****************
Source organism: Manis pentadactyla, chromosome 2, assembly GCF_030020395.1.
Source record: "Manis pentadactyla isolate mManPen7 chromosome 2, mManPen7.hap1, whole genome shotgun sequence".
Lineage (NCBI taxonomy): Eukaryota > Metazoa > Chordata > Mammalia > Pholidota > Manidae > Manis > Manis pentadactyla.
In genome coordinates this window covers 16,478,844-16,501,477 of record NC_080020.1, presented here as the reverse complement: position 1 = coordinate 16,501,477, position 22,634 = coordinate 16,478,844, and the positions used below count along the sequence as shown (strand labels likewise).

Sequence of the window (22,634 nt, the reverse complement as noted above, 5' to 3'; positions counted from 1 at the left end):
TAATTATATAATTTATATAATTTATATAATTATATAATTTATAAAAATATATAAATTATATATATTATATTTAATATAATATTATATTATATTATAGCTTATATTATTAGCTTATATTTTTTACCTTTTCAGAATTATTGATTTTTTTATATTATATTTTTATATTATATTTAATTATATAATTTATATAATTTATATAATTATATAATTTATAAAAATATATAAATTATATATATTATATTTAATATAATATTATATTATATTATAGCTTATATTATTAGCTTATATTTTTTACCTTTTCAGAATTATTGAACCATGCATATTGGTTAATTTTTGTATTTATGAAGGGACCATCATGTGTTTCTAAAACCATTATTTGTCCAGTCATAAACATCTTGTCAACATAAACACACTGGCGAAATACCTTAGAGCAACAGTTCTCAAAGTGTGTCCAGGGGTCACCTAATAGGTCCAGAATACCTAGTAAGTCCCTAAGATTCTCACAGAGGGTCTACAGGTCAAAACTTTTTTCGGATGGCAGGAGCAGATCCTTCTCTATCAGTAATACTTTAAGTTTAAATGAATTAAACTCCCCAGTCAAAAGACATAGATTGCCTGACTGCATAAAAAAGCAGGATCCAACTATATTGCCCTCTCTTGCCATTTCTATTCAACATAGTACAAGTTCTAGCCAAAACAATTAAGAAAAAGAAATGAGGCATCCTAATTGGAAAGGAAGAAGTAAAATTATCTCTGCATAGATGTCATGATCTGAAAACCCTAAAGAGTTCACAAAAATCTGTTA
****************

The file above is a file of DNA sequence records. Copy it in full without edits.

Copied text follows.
Source organism: Manis pentadactyla, chromosome 2, assembly GCF_030020395.1.
Source record: "Manis pentadactyla isolate mManPen7 chromosome 2, mManPen7.hap1, whole genome shotgun sequence".
Lineage (NCBI taxonomy): Eukaryota > Metazoa > Chordata > Mammalia > Pholidota > Manidae > Manis > Manis pentadactyla.
In genome coordinates this window covers 16,478,844-16,501,477 of record NC_080020.1, presented here as the reverse complement: position 1 = coordinate 16,501,477, position 22,634 = coordinate 16,478,844, and the positions used below count along the sequence as shown (strand labels likewise).

Sequence of the window (22,634 nt, the reverse complement as noted above, 5' to 3'; positions counted from 1 at the left end):
TAATTATATAATTTATATAATTTATATAATTATATAATTTATAAAAATATATAAATTATATATATTATATTTAATATAATATTATATTATATTATAGCTTATATTATTAGCTTATATTTTTTACCTTTTCAGAATTATTGATTTTTTTATATTATATTTTTATATTATATTTAATTATATAATTTATATAATTTATATAATTATATAATTTATAAAAATATATAAATTATATATATTATATTTAATATAATATTATATTATATTATAGCTTATATTATTAGCTTATATTTTTTACCTTTTCAGAATTATTGAACCATGCATATTGGTTAATTTTTGTATTTATGAAGGGACCATCATGTGTTTCTAAAACCATTATTTGTCCAGTCATAAACATCTTGTCAACATAAACACACTGGCGAAATACCTTAGAGCAACAGTTCTCAAAGTGTGTCCAGGGGTCACCTAATAGGTCCAGAATACCTAGTAAGTCCCTAAGATTCTCACAGAGGGTCTACAGGTCAAAACTTTTTTCGGATGGCAGGAGCAGATCCTTCTCTATCAGTAATACTTTAAGTTTAAATGAATTAAACTCCCCAGTCAAAAGACATAGATTGCCTGACTGCATAAAAAAGCAGGATCCAACTATATTGCCCTCTCTTGCCATTTCTATTCAACATAGTACAAGTTCTAGCCAAAACAATTAAGAAAAAGAAATGAGGCATCCTAATTGGAAAGGAAGAAGTAAAATTATCTCTGCATAGATGTCATGATCTGAAAACCCTAAAGAGTTCACAAAAATCTGTTA